2013-04-17: The Promise, Current State, And Future of Personalized Medicine


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2013-04-17: The Promise, Current State, And Future of Personalized Medicine

  1. 1. The promise, current state, andfuture of personalized medicineJeffrey M. Otto, PhD MBA National Director, CHI’s Center for Translational Research April 17, 2013
  2. 2. Overview§  Intro to personalized medicine §  Short look at the early days, circa2000-2001 §  Review of current state §  Discussion of the gap between the initialpromise and the current state §  The CTR’s approach §  Summary and conclusion
  3. 3. Definitions§  Personalized medicine: the tailoring of medical treatment tothe individual characteristics of each patient in order to classifyindividuals into subpopulations that differ in their susceptibilityto a particular disease or their response to a specific treatment. Preventative or therapeutic interventions can then beconcentrated on those who will benefit, sparing expense and sideeffects for those who will not. §  Biomarkers: An indicator or pattern in a patient that reflectsnormal biologic processes, disease processes, or the effect ofmedical treatment. §  Translational Research: Translational research transformsscientific discoveries arising from laboratory, clinical, orpopulation studies into clinical applications to reduce diseaseincidence, morbidity, and mortality.
  4. 4. Personalized Medicine 101The Promise §  Better diagnoses and earlier interventions §  More efficient drug development §  More effective therapies The Challenges §  Intellectual property §  Regulatory oversight §  Reimbursement Retrieved 03/28/2013 fromhttp://www.personalizedmedicinecoalition.org/about/about-personalized-medicine
  5. 5. The ClassicPersonalized Medicine ParadigmToxic   Not  Toxic  Effec%ve  Not  Effec%ve  The standard approach to medicine does not distinguish between individuals…. …although individuals within a population are often very different. Biomarkers can be used to stratify patients… …and to select a safer, more efficacious treatment for the individual.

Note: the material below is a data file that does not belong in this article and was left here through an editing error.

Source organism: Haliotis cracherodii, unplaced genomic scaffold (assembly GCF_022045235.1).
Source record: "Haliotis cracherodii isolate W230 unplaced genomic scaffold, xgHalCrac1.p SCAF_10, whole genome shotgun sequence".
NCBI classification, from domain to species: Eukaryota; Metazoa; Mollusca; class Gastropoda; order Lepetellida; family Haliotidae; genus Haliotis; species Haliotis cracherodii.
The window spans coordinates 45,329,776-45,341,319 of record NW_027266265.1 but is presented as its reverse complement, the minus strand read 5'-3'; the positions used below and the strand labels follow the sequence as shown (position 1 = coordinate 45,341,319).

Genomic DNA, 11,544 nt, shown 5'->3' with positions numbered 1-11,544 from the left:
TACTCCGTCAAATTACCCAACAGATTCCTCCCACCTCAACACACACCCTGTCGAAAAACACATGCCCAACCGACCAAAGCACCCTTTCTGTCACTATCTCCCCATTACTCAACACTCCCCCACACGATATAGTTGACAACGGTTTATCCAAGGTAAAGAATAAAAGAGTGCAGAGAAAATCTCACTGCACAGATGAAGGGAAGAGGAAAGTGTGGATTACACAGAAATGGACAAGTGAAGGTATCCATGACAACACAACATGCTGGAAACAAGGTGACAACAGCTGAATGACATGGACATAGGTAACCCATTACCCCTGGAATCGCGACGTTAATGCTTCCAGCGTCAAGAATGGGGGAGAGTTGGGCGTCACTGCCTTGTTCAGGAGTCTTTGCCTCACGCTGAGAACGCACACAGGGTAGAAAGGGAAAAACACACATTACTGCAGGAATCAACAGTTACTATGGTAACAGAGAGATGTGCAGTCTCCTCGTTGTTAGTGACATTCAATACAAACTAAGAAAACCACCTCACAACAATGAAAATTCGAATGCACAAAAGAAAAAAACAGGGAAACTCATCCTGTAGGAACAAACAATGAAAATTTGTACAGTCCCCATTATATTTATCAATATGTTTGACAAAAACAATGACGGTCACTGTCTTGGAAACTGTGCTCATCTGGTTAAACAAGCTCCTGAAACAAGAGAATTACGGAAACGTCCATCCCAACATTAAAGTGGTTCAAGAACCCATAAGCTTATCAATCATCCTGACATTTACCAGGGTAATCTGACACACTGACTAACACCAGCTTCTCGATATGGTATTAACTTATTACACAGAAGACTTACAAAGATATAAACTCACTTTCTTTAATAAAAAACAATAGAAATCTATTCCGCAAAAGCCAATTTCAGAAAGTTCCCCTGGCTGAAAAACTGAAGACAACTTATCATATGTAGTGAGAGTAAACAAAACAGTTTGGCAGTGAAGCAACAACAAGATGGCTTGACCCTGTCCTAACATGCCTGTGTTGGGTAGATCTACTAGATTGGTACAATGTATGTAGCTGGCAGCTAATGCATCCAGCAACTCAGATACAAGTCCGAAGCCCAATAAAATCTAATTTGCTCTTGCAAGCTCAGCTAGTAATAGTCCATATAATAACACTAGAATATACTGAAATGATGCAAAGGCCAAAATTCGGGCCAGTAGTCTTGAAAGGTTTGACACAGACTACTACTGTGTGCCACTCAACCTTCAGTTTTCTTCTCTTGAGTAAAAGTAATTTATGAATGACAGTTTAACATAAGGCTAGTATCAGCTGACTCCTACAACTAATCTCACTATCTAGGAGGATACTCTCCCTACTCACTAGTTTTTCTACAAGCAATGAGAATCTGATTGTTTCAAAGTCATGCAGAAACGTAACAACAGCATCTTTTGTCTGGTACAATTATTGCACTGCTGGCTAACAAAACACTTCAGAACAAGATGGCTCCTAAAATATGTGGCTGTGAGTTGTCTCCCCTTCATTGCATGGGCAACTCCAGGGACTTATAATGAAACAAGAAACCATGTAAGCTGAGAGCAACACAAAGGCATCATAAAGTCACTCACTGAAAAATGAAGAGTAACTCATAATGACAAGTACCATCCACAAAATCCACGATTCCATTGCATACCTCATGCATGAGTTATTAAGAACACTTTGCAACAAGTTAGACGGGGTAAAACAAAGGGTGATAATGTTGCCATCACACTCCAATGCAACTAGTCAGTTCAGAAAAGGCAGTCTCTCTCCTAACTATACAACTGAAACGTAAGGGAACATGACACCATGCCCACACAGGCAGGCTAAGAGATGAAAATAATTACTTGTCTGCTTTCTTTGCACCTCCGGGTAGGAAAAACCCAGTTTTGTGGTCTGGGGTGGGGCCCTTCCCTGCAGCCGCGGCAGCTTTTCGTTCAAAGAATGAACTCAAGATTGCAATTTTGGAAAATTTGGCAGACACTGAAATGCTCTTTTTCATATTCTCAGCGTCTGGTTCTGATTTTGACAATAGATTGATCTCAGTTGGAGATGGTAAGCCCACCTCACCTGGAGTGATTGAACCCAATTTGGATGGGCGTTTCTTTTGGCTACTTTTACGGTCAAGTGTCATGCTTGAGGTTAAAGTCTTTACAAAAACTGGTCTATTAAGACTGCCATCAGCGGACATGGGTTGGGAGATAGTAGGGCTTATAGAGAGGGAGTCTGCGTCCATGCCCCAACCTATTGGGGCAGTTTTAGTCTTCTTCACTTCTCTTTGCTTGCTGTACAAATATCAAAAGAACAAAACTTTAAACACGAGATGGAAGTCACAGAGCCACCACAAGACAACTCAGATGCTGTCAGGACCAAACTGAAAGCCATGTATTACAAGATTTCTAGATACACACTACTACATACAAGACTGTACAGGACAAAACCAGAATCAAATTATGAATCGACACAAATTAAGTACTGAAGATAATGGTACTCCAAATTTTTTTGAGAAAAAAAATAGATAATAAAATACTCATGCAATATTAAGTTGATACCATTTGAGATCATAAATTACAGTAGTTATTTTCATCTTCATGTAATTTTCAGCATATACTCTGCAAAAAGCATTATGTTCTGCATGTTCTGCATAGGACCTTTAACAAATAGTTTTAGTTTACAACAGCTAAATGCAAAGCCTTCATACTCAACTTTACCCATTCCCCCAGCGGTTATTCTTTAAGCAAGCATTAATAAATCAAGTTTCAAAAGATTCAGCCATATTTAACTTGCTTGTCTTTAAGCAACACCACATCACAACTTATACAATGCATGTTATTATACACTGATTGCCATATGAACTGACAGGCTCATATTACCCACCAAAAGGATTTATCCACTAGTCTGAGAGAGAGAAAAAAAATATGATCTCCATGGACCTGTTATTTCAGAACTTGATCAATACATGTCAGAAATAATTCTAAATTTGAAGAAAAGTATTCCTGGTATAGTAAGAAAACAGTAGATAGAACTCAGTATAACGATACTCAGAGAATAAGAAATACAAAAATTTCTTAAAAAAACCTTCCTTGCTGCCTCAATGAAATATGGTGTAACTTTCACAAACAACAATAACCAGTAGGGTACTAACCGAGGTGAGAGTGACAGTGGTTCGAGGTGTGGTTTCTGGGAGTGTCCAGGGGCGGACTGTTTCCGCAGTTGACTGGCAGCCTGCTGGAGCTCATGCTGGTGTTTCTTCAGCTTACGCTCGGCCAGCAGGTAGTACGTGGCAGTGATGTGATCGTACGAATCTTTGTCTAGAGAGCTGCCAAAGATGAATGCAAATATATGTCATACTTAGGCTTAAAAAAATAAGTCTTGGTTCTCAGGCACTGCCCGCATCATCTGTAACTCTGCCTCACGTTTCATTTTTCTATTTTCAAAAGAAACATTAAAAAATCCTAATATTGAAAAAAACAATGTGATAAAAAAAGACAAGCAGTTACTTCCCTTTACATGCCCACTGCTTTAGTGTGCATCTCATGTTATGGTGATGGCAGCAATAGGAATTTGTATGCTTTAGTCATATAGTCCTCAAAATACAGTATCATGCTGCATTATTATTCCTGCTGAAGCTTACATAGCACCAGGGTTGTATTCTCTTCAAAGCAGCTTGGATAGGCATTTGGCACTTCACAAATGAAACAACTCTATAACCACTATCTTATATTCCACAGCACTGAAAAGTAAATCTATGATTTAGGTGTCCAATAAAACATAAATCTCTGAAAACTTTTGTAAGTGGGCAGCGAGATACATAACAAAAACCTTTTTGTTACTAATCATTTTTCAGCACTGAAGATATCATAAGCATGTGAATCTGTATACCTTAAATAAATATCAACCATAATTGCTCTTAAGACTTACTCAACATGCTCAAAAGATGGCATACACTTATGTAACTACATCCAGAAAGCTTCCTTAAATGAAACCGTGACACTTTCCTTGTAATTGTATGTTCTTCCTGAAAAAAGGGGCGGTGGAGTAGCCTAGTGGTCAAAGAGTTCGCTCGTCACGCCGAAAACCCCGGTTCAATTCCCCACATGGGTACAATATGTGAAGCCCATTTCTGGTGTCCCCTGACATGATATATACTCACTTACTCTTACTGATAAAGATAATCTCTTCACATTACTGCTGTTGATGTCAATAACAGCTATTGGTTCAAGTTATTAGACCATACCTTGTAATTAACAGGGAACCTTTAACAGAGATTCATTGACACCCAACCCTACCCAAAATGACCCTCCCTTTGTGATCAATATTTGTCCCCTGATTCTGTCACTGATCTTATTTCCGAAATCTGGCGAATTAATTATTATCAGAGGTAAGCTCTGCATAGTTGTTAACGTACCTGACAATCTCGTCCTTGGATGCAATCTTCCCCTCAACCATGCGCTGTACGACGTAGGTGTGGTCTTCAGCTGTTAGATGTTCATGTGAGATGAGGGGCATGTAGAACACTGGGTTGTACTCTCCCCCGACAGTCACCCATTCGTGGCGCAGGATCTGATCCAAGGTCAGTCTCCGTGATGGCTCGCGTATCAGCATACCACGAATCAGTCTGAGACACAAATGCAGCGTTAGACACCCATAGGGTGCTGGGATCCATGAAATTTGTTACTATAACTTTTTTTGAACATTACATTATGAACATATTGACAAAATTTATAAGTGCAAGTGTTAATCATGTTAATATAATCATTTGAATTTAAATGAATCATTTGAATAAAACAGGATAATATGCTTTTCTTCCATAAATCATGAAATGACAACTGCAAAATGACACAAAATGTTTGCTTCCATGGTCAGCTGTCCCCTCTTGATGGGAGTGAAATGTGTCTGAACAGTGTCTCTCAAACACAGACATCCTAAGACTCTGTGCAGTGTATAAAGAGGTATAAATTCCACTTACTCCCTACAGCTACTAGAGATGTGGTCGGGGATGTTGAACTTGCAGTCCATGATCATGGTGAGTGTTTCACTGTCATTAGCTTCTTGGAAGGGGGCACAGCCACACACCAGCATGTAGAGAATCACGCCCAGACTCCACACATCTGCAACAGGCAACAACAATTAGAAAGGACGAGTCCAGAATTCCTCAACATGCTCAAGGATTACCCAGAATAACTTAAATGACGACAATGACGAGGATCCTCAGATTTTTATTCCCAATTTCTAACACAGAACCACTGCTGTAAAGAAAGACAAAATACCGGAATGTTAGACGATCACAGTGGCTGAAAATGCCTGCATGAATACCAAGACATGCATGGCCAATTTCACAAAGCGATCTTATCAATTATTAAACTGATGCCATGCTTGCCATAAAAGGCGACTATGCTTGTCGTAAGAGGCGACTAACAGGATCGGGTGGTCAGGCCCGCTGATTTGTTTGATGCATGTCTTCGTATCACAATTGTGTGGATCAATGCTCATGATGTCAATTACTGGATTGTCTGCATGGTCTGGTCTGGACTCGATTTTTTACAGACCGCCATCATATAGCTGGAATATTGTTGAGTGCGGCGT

6. 6. Personalized medicine is akin to shoemanufacturing:Like shoes at a department store, manydifferent drugs are available. Althoughseveral drugs may be available to treata particular disease, all drugs are notsafe or effective for all people.Similar to sizing for a shoe,molecular diagnostic testsinform the selection of theappropriate drug.Although the selected drugwas not createdspecifically for you, it ismore likely to work for you.
  7. 7. Biomarkers currently usedin clinical medicine§  Electrocardiogram §  PET brain image §  Bone densitometricmeasurement §  Serum chemistries §  Auto-antigens in blood §  Pulmonary function test §  X-ray §  MRI
  8. 8. Examples of -Omic Biomarkers§  DNA variation q  SNPs, rearrangements,CNVs §  DNA methylation §  Chromosomalrearrangements §  microRNA §  RNA expression §  Protein panels
  9. 9. The beginning of “irrationalexuberance” in personalized medicine
  10. 10. June  11,  2001    "We  strongly  believe  that  pharmacogenomics  will  shortly  transform  the  way  drugs  are  developed,  marketed,  and  prescribed.  I  think  youre  going  to  see  the  benefits  of  this  appearing  within  a  five-­‐year  %meframe,"      Gerald  F.  Vovis    SVP  &  Chief  Technology  Officer  of  Genaissance  Pharmaceu%cals  
  11. 11. The Challenge of “chasing the tail”§  Statistically significantresults are easier toachieve betweenpopulations at the leftand right ends of thediagram, but are notnecessarily meaningfulfrom a health economicsperspective Treatment efficacyFrequencyinpopulation
  12. 12. Genomic medicine milestones1953:  Structure  of  DNA  elucidated  by  Watson  &  Crick  1950 19601956:  1st  discovery  of  a  gene%c  basis  for  selec%ve  toxicity  (primaquine  –  an%malarial  drug)  19701977:  DNA  sequencing  technology  developed  by  Fred  Sanger  1977:  Discovery  of  CYP450  metabolic  enzymes  -­‐  varia%on  in  these  enzymes  significantly  influence  the  effec%ve  dose  of  a  drug  19801994:  EGFR  TKI  cla19901990:  The  Human  Genome  Project  is  launched  20001998:  HHER2+  m1998:  1sHercep-­‐Milestones  Research  Drugs  Diagnos?c  Drug  +  CDx  Regulatory